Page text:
In late July 2011, exactly 7 months after Amy was diagnosed with type 1 diabetes, we backpacked around India for four weeks, in a trip we called Monsoon Meandering.
This is post 11 in the series about that trip and its planning and how type 1 diabetes played a part.
This post is all about Amy’s first few days.
Honeymoon and counting carbohydrates
Amy had only been diagnosed 7 months before we travelled and was still definitely in her ‘honeymoon’ period. Just for the record that word ‘honeymoon’ should not be used for type 1 diabetes, it’s not fun like the real thing, although in a similar vein it can feel like your life has been <insert-your-favourite-past-tense-procreation-word-here>.
At this stage we were not carbohydrate counting and her insulin doses were based around a rough estimate of the size of the meal and whether it was heavy or light on the carbohydrates. Our carbohydrate counting training was scheduled for a month after we returned, but how I wish we’d known about it beforehand.
Breakfast is for wimps
I mentioned in the paragraph ‘A word about flight times’ (flying, medical letters & adjusting basal) that we took a day time flight to India, landing just before midnight (Indian time, 7pm BST, 6pm GMT), how well that worked and that our body clocks didn’t adjust for days. For this reason meal times were all over the place in the first three days and we were generally never awake early enough to have breakfast until day four.
A madly active first few days, no time for hypos
We only had three days in Delhi and we had a lot to do: food at Karim’s (video); a meal as honourary Food Enthusiasts of Delhi; Sunday lunch with my friend Madhu; Sunday dinner with my friend Gautam and his family.
Food times were all over the place, but we’d eaten so much that Amy didn’t have many hypos as the insulin we gave her was probably lower than it should have been.
Day 4: “I don’t like Indian food anymore”
These weren’t the words we wanted to hear but that’s what Amy declared on day 4.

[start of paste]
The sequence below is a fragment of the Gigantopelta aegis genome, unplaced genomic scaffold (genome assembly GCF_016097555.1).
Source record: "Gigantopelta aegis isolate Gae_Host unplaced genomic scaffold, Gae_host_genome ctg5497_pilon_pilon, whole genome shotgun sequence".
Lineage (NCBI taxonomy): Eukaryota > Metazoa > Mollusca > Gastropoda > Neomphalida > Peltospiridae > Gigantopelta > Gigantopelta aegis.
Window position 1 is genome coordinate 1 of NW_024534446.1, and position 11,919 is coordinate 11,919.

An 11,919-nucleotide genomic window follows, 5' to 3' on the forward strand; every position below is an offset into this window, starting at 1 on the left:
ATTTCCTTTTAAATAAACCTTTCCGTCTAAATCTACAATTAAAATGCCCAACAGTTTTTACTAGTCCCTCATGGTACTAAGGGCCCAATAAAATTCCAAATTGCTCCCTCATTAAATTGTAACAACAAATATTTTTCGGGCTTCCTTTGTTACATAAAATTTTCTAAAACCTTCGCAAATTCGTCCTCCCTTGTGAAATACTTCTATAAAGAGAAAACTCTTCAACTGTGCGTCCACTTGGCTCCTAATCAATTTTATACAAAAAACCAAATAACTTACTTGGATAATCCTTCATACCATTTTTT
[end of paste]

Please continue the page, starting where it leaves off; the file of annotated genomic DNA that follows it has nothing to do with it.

Both kids have always been excellent at eating Indian food, from the moment we introduced “International Food Sunday” to replace the typical roast, although we never got much past “this week let’s try Indian” as they liked it, so many Sundays afterwards featured a Sunday Curry.
Amy had been fine eating Indian food virtually every day during the 3.5 week trip in 2009 bar the odd pasta day. But within 4 days it was all over. We’ve got a problem.
Injecting in not-so-posh restaurants
As a family we rarely eat out so haven’t faced any problems with injecting within the restaurant or having to take Amy somewhere away from the tables, so India brought us a new experience. How would it go we wondered, would she be self conscious, would it put her off if people stared?
For the first few days we’d only eaten a couple of times in restaurants and they had been relatively medium-budget places with nice dividers between the tables, or lovely washrooms. We hadn’t yet tried doing injections somewhere crowded, or just a room full of tables.
On day 4 we had gone to Amritsar to celebrate Jane and my wedding anniversary and I was determined to go to a really out of the way, almost locals only, restaurant named Kesar da Dhaba.
Kesar da Dhaba looks like a UK cafe with its plain uncovered wooden tables, its metal beakers and thali trays for food. There’s no knives or forks here given out by default, you need to request them. We requested 3 lots, I decided to go local.
Amy didn’t eat much, it was a bit too authentic for her liking but she wasn’t daunted by anything, bravely trying the different dishes but only really eating the Shahi Paneer and Aloo Gobi and multiple roti/naans.
When it came to do the injection everything went very well, doing it at the table without anyone really caring at all. We’d forgotten that India until recently was the diabetes capital of the World – now second to China – so everyone had seen it all before.
I believe going somewhere like Kesar da Dhaba really helped us realise that in general there would be no problems coping with injections during our trip.
Hypo, hypo, hypo and forgetting advice
Amy started having a few hypos over the new few days and it took us a few meals to realise why: we were giving pre-meal injections based on what she thought she’d eat but often she ended up only eating part of it, due to her new found dislike of Indian food.
We’d forgotten the advice that injecting after the meal was probably a better idea as when eating Indian food at home Amy had eaten everything put in front of her.
It didn’t take long to remember the advice and changing to post-meal injections seemed to settle the hypos somewhat.
Discovering the food issues
We tried to work out why Amy had suddenly formed a dislike of Indian food as this was likely to make the rest of the trip quite tricky.
A few months prior to the trip Emilia had decided to go vegetarian, something I applauded after doing it myself for a few years. I was also wary of eating meat after wondering whether it may have been the cause of my 2009 downfall.
Due to these two facts we’d so far predominately eaten vegetarian and specifically our dish of choice had been the sublime Shahi Paneer, unless of course you’ve just decided you dislike Paneer. That was it, she hated paneer, but didn’t really know this herself until she’d eaten it over several consecutive days, something that never happened at home when we had paneer.
It was really worth spending the time trying to discover where the problem lie as it made the rest of the trip easier.
Next up – The homestay adventure